Visual testing vs Functional Testing
Most software tests are designed to verify that various aspects of software function are working as they are meant to. However, these tests don’t usually cover visual aspects of the software, which are extremely important from the users’ perspective.
In the example at the beginning of the article, functional tests would have shown that the website was working perfectly, including the Submit button. But in the real world, the users were facing a major issue and couldn’t execute one of the main functions the website was actually built for.
Visual testing fills gaps left by functional testing with regard to the visual side of things. In tandem with functional tests, it ensures that not only does the software work as intended, but it also looks visually perfect as well.
Visual Testing vs. Manual QA
Obviously, every website can be checked for visual discrepancies by manual testers. But given that modern websites often contain hundreds of web pages and thousands of web elements, the time, manpower, and effort required to cover the entire website would be astronomical.
As mentioned before, all visual testing reports have to be verified by manual testers. Supplementing manual QA with visual tests helps make the process more efficient and sustain the visual integrity of software.
Visual Testing Tools
Finally, one must have a tool for managing the testing process. Percy by BrowserStack is one of the best-known tools for automating visual testing. It captures screenshots, compares them against the baseline images, and highlights visual changes. With increased visual coverage, teams can deploy code changes with confidence with every commit.
With Percy, testers can increase visual coverage across the entire UI and eliminate the risk of shipping visual bugs. They can avoid false positives and get quick, deterministic results with reliable regression testing. They can release software faster with DOM snapshotting and advanced parallelization capabilities designed to execute complex test suites at scale.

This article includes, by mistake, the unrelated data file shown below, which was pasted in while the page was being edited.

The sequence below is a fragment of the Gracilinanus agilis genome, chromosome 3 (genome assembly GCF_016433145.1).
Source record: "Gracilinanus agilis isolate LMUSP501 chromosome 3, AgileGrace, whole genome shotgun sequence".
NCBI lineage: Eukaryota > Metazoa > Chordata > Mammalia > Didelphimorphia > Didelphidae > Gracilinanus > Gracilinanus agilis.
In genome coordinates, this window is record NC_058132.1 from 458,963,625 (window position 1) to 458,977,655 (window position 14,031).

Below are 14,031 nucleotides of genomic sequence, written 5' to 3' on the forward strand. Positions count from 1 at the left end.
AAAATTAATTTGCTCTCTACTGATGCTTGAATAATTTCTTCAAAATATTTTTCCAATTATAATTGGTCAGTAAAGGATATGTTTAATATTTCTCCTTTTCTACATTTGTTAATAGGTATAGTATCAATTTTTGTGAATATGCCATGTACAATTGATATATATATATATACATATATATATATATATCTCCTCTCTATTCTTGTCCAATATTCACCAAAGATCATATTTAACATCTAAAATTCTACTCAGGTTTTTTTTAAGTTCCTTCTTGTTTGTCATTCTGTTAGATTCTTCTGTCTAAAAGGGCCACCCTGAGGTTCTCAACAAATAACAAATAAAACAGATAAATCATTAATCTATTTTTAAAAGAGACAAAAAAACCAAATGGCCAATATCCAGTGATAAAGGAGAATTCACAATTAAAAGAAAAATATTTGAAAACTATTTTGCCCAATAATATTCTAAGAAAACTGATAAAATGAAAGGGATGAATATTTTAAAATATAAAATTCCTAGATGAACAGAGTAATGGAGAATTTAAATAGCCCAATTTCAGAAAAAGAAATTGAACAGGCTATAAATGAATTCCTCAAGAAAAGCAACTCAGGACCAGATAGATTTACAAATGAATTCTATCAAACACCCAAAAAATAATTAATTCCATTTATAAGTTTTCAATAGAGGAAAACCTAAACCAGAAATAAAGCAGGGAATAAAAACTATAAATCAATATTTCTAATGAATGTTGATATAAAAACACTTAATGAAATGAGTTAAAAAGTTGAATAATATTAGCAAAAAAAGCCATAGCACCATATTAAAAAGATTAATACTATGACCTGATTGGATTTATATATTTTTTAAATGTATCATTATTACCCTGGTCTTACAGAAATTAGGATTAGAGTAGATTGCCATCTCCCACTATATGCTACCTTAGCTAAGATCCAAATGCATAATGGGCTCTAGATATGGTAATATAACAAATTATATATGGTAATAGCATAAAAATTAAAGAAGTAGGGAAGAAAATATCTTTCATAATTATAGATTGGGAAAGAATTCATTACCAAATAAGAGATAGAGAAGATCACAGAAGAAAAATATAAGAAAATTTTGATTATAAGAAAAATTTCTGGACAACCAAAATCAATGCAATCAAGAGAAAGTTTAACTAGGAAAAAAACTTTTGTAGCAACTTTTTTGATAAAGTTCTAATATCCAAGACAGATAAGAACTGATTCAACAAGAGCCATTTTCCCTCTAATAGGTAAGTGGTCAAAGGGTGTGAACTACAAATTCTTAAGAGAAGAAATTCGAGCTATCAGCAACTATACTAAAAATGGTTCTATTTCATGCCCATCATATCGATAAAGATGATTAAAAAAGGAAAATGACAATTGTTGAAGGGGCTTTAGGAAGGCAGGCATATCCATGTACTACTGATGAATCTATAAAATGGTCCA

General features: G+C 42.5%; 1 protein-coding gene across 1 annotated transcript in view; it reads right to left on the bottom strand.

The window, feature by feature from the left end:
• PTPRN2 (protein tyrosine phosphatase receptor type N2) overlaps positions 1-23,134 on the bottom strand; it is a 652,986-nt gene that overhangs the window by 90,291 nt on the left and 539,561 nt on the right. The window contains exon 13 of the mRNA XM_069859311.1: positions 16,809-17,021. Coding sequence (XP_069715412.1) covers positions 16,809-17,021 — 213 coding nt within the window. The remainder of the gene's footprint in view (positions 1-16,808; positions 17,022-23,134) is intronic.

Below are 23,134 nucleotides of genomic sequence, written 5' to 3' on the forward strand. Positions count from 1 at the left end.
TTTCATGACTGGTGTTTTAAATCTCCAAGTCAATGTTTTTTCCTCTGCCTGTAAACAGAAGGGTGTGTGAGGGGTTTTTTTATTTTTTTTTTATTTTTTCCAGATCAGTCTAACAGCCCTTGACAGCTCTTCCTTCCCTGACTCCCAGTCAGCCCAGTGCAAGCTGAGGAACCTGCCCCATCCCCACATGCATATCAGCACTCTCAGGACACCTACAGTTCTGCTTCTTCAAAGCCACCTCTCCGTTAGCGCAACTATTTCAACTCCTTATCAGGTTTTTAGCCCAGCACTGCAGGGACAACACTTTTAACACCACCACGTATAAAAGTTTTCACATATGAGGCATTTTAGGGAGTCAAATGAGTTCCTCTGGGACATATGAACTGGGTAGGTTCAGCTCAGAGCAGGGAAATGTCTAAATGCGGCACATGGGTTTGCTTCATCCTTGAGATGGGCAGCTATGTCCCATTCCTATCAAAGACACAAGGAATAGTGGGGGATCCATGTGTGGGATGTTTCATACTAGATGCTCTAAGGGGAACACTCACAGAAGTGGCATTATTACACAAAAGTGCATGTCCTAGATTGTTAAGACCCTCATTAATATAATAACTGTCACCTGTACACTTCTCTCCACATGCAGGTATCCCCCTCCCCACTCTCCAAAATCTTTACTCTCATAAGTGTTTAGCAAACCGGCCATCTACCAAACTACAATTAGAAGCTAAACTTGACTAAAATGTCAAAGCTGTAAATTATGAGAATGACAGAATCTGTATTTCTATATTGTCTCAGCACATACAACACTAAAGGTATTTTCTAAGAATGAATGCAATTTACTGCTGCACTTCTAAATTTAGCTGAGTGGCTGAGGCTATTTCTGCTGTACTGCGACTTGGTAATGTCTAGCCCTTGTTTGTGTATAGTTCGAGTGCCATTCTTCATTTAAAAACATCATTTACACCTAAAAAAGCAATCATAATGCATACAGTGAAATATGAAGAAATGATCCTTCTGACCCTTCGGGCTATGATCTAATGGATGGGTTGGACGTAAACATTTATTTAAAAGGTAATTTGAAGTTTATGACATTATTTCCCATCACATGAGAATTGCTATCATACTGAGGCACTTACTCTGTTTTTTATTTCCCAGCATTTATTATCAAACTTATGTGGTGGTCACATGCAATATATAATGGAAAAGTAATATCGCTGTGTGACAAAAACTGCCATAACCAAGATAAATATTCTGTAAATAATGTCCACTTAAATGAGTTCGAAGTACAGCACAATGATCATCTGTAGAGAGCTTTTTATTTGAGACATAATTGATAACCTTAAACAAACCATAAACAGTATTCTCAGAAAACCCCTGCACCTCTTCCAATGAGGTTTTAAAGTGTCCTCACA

Percy’s SDKs enable users to easily install them and add snapshots. Percy also integrates with CI/CD pipelines and source code management systems to add visual tests to each code commit. After tests are initiated, Percy grabs screenshots, identifies visual changes, and informs the testing team of all changes. Then, testers can easily review visual diffs to decide if the changes are legitimate or require fixing.
By incorporating visual testing into the testing process, testers will be able to deliver visually perfect applications quickly and consistently. It also helps them create websites that maintain visual consistency across the entire UI by offering comprehensive visual reviews and accurate results. Looks do matter, especially when users have thousands of other websites to choose from. Make your site look good and work well, and you will keep your visitors happy.